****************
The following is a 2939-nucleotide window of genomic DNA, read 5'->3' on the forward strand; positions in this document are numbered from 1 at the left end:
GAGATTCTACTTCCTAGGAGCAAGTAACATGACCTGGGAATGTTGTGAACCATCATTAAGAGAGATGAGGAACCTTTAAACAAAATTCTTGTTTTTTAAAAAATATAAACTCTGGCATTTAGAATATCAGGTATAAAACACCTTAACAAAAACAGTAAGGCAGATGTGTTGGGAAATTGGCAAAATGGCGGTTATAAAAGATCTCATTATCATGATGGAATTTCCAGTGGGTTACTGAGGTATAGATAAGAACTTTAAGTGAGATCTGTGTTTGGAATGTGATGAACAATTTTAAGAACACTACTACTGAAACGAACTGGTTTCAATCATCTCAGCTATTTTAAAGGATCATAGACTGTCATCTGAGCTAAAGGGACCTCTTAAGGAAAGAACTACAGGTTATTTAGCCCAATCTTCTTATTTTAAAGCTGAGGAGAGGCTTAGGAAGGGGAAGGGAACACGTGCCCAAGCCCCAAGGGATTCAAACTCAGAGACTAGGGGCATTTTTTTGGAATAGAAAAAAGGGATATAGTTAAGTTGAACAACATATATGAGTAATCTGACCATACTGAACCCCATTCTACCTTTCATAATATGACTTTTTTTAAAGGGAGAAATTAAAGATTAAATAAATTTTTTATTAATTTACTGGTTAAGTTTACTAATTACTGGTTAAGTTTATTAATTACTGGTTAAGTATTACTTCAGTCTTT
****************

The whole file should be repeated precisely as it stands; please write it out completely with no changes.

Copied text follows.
The following is a 2939-nucleotide window of genomic DNA, read 5'->3' on the forward strand; positions in this document are numbered from 1 at the left end:
GAGATTCTACTTCCTAGGAGCAAGTAACATGACCTGGGAATGTTGTGAACCATCATTAAGAGAGATGAGGAACCTTTAAACAAAATTCTTGTTTTTTAAAAAATATAAACTCTGGCATTTAGAATATCAGGTATAAAACACCTTAACAAAAACAGTAAGGCAGATGTGTTGGGAAATTGGCAAAATGGCGGTTATAAAAGATCTCATTATCATGATGGAATTTCCAGTGGGTTACTGAGGTATAGATAAGAACTTTAAGTGAGATCTGTGTTTGGAATGTGATGAACAATTTTAAGAACACTACTACTGAAACGAACTGGTTTCAATCATCTCAGCTATTTTAAAGGATCATAGACTGTCATCTGAGCTAAAGGGACCTCTTAAGGAAAGAACTACAGGTTATTTAGCCCAATCTTCTTATTTTAAAGCTGAGGAGAGGCTTAGGAAGGGGAAGGGAACACGTGCCCAAGCCCCAAGGGATTCAAACTCAGAGACTAGGGGCATTTTTTTGGAATAGAAAAAAGGGATATAGTTAAGTTGAACAACATATATGAGTAATCTGACCATACTGAACCCCATTCTACCTTTCATAATATGACTTTTTTTAAAGGGAGAAATTAAAGATTAAATAAATTTTTTATTAATTTACTGGTTAAGTTTACTAATTACTGGTTAAGTTTATTAATTACTGGTTAAGTATTACTTCAGTCTTT